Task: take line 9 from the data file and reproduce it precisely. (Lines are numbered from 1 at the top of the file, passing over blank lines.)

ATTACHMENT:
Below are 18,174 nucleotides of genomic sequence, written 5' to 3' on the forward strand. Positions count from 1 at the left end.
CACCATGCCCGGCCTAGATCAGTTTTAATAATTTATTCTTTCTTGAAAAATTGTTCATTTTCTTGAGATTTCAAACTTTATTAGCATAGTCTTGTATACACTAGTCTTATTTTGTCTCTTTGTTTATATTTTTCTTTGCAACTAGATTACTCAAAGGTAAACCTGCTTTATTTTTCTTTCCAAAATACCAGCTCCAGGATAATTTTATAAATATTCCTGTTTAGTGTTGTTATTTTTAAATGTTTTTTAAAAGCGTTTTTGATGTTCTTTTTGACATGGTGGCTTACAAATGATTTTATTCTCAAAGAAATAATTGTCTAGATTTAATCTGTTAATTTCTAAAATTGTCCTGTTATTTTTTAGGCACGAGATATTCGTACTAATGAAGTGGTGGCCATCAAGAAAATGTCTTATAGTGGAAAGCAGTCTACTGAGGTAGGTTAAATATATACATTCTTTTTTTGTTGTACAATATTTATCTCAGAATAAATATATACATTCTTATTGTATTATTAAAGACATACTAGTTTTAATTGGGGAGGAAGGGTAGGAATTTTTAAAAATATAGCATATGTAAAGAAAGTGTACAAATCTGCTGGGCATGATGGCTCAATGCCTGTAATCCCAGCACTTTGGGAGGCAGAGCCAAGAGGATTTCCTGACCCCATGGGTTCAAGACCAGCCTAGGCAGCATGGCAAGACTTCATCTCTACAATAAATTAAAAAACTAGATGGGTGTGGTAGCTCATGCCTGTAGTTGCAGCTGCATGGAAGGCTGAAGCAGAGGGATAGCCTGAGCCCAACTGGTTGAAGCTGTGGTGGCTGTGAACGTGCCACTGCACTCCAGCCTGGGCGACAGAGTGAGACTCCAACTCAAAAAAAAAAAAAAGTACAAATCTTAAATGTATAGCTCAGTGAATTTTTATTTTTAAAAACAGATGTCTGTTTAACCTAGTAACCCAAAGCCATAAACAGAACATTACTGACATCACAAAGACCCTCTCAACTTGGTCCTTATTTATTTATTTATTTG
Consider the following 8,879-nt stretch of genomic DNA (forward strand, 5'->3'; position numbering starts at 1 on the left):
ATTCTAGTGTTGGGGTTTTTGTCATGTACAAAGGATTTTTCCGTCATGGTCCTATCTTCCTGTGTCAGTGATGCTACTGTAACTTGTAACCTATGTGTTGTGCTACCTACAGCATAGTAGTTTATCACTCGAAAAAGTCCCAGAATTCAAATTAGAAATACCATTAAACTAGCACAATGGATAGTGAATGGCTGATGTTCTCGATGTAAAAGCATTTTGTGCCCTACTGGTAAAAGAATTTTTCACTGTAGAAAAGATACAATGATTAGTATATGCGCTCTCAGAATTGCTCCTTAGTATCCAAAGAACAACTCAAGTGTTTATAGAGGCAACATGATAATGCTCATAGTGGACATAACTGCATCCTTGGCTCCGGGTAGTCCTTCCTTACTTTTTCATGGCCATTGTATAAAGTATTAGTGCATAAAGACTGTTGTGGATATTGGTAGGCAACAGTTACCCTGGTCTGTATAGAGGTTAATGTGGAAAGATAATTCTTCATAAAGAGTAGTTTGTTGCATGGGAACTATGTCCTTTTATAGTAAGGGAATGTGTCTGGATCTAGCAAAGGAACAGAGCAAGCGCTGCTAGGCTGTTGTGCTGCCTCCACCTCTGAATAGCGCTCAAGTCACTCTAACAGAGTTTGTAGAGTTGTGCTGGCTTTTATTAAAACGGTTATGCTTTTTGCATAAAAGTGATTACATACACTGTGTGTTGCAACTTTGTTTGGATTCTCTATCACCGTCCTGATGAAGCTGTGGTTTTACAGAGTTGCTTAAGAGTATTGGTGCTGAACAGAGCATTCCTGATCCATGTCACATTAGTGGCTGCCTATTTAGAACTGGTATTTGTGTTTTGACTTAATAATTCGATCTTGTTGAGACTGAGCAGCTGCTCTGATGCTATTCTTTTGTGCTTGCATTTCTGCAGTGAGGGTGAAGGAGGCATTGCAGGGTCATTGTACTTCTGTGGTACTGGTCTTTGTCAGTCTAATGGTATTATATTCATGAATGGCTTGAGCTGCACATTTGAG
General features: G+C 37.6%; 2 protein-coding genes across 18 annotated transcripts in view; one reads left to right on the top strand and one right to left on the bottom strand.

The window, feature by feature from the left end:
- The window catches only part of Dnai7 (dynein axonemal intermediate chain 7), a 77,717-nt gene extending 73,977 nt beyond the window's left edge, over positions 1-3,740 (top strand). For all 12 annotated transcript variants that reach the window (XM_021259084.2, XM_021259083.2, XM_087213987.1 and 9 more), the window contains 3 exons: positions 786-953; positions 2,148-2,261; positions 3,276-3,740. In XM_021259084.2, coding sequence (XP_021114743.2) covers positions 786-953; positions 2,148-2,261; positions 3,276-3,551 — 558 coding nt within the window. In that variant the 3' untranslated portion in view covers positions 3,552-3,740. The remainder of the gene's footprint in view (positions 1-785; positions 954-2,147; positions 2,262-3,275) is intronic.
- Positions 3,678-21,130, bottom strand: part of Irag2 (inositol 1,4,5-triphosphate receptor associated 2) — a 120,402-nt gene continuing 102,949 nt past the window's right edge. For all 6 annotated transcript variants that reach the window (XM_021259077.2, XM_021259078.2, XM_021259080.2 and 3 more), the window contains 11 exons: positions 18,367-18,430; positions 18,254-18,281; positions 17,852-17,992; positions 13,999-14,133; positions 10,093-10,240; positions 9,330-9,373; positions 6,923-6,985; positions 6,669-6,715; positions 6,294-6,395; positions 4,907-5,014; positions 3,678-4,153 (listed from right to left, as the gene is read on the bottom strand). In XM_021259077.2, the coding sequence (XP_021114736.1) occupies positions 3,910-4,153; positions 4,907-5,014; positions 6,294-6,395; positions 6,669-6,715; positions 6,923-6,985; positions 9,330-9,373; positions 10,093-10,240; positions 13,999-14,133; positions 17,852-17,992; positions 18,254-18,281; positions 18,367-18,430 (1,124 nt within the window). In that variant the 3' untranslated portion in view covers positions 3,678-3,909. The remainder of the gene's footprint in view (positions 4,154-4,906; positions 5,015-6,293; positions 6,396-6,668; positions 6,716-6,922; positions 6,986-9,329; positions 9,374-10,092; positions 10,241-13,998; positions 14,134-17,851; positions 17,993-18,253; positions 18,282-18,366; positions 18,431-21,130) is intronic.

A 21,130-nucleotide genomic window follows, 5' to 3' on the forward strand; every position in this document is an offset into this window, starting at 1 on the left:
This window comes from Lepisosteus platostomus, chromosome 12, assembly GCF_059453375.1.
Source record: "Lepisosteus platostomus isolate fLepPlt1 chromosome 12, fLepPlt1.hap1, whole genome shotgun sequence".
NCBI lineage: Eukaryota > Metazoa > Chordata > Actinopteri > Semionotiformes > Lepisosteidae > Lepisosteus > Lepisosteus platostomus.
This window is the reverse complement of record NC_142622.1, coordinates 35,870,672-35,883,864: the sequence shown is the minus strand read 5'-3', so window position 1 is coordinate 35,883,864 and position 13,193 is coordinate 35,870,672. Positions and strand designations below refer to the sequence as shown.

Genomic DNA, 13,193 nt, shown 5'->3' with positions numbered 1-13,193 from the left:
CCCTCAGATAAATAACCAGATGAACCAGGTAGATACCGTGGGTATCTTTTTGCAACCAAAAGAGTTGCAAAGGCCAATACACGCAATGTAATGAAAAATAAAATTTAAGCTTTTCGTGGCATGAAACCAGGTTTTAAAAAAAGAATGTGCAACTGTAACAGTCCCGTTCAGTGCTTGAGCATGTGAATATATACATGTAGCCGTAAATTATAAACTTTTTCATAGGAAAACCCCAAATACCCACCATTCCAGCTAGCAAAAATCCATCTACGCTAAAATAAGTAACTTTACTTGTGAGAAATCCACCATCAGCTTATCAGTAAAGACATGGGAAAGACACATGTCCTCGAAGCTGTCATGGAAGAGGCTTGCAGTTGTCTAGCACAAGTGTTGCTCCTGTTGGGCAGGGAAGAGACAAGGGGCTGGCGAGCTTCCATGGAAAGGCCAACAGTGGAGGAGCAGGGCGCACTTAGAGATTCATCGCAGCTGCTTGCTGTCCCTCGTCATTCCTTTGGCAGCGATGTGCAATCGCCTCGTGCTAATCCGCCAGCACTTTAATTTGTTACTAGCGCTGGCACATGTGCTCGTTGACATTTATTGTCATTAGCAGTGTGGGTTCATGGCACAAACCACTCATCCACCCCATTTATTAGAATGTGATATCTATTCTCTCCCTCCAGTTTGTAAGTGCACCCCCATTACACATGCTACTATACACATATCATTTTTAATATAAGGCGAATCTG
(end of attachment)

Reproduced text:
A 21,130-nucleotide genomic window follows, 5' to 3' on the forward strand; every position in this document is an offset into this window, starting at 1 on the left: